Panel econometrics is a very frequently used tool in economics, finance and political science. They allow us to analyze the statistical relationship between different variables on basis of a two-dimensional data set. Panel data comprise usually a time dimension (T) and a cross-sectional dimension (N). Thus, we observe over a defined period of time the characteristics of a given group of subjects (such as individuals, firms or countries).
This course aims to introduce quantitative methods and techniques used for panel estimations. The first part of the course starts with the simplest form of panel estimations, the so called "pooled ordinary least squares" (pooled OLS) models. This part of the lecture gives students the opportunity to review basic concepts of OLS regression analysis. The second part of this lecture focuses on traditional static linear panel models. We will learn about the estimation of fixed and random effects panel models and how to interpret their estimation results. In the third part of this course, we will discuss advanced panel econometrics comprising an introduction to dynamic panel models.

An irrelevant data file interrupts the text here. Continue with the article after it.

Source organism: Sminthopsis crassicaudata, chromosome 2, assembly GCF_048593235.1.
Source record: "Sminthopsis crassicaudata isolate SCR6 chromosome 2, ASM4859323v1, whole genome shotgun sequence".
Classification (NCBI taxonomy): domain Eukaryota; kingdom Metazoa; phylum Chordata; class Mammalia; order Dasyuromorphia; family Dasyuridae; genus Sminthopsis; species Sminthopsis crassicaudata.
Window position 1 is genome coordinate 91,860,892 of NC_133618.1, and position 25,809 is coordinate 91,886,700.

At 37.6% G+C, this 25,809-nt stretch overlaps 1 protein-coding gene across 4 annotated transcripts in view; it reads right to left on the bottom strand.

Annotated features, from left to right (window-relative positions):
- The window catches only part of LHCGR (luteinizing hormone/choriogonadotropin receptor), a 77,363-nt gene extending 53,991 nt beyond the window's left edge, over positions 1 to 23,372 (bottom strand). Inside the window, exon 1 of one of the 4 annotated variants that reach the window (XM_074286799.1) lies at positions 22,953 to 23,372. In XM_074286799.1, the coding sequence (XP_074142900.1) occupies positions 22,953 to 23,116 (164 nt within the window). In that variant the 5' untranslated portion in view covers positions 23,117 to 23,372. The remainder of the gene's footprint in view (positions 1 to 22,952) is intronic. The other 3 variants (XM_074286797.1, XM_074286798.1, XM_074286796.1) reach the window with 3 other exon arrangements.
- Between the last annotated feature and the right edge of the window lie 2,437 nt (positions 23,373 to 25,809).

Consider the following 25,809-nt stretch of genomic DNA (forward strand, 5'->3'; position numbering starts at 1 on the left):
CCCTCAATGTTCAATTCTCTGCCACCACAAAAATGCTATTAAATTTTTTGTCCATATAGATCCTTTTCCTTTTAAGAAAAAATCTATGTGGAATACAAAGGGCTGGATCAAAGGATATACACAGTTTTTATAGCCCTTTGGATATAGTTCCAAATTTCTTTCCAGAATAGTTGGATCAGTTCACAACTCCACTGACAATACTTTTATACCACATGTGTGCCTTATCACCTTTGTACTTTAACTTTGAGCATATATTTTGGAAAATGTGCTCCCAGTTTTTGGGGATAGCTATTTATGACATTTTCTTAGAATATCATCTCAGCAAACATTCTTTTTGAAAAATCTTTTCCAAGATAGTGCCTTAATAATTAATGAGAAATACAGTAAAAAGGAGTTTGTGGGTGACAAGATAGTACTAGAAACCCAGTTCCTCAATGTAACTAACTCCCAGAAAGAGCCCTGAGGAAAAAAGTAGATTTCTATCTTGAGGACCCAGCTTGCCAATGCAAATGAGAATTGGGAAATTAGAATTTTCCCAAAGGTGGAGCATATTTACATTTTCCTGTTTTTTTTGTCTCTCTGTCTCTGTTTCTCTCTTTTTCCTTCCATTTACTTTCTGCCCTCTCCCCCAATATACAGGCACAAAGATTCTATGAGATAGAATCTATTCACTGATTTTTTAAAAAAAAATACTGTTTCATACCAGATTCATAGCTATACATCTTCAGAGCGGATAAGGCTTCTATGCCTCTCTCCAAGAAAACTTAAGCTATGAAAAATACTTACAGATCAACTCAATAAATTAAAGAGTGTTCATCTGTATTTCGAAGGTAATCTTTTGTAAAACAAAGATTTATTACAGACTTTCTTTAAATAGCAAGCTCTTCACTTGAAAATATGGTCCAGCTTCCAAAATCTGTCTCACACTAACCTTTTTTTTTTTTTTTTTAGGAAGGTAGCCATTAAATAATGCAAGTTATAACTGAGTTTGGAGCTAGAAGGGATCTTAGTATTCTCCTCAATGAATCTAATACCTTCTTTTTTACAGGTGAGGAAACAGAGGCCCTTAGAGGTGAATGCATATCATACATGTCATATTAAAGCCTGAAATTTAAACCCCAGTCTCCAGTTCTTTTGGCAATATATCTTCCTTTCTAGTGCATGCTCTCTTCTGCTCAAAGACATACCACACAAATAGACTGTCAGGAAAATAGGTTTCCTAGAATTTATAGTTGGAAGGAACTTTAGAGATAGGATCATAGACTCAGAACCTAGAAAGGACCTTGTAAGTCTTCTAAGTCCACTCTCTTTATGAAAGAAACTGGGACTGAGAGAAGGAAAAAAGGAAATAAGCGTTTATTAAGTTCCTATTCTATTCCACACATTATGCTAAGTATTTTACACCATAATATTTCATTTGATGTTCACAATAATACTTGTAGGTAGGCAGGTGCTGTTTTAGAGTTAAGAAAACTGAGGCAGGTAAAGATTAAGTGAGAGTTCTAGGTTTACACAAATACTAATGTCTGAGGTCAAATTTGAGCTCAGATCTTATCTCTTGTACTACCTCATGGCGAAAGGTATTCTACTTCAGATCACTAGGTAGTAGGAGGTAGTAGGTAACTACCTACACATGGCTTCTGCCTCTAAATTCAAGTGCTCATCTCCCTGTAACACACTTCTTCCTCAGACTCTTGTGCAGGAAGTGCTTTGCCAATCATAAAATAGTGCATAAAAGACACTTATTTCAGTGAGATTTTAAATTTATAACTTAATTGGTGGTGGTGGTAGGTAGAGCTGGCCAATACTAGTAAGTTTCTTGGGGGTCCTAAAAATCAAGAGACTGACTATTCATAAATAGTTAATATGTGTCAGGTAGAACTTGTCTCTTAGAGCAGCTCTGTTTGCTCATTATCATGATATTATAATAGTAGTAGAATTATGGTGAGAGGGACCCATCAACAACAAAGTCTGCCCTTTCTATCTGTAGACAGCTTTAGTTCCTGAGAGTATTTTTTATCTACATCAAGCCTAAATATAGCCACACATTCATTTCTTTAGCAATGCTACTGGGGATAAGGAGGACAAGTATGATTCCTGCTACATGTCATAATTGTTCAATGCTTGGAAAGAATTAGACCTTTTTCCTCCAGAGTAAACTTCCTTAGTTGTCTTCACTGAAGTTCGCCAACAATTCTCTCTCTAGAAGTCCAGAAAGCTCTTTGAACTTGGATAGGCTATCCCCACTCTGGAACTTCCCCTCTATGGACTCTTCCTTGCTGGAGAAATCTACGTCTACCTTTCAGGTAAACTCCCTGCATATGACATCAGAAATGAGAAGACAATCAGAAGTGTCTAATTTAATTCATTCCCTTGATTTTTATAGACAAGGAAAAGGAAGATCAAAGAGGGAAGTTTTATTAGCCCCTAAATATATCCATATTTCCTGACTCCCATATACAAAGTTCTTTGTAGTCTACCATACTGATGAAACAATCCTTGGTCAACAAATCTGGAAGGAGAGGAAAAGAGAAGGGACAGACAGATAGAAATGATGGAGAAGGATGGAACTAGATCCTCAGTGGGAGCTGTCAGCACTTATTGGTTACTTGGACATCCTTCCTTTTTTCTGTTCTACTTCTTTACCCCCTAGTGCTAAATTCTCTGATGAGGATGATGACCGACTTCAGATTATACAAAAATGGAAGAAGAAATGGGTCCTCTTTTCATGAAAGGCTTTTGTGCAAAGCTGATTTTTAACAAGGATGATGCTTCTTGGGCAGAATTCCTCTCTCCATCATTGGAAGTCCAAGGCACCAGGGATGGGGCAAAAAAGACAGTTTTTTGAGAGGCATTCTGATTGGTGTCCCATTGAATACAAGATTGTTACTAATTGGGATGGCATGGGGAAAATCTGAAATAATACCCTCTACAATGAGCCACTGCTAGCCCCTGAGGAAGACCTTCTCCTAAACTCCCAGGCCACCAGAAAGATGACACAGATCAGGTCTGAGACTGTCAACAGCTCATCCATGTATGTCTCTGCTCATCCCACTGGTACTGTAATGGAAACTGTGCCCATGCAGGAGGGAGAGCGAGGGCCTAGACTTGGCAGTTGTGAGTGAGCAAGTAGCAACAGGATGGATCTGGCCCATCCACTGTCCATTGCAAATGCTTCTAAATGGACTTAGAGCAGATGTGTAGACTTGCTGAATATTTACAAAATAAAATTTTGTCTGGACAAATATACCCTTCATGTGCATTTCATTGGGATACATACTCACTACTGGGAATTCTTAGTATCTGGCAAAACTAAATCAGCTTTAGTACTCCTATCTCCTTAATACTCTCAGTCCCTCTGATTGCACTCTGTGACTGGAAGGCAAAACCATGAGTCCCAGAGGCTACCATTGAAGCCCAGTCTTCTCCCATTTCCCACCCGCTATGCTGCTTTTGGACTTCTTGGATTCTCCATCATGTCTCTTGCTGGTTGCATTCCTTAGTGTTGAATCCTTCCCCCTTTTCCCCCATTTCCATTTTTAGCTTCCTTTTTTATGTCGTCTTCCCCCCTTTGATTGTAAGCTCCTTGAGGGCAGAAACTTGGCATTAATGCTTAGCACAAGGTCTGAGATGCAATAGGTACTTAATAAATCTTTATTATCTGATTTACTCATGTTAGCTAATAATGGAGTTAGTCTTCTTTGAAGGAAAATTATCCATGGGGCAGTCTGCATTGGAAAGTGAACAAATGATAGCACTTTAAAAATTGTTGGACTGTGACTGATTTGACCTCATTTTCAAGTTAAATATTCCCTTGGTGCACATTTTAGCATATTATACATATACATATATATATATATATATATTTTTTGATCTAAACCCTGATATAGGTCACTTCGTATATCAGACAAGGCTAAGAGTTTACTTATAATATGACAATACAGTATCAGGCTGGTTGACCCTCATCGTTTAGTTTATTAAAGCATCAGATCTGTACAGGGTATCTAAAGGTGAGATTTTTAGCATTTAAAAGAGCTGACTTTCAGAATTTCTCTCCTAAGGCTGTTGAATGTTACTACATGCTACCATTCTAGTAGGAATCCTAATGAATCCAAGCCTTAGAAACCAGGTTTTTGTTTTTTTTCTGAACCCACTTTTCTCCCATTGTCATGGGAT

By the end of the course, students are expected to be able to explain theoretical concepts of panel modeling, to firmly implement panel estimations, and to interpret their estimation results. Accordingly, the course will put a strong emphasis on empirical applications. In the second part of each session, we will apply panel estimation techniques to different problem sets covering research questions in the field of macroeconomics, microeconomics and finance.
To deepen the theoretical and empirical understanding of panel econometrics, two exercise sheets will be distributed such that each student has the chance to prepare and solve the questions by him-/herself. The statistics program STATA will be used throughout the course.
Students should have some basic understanding of econometric analysis (usually obtained by attending the course Statistic I and II). Knowledge of calculus, algebra and basic statistics are essential for this course. Experience with statistical software like STATA would be of great advantage, but is not essential.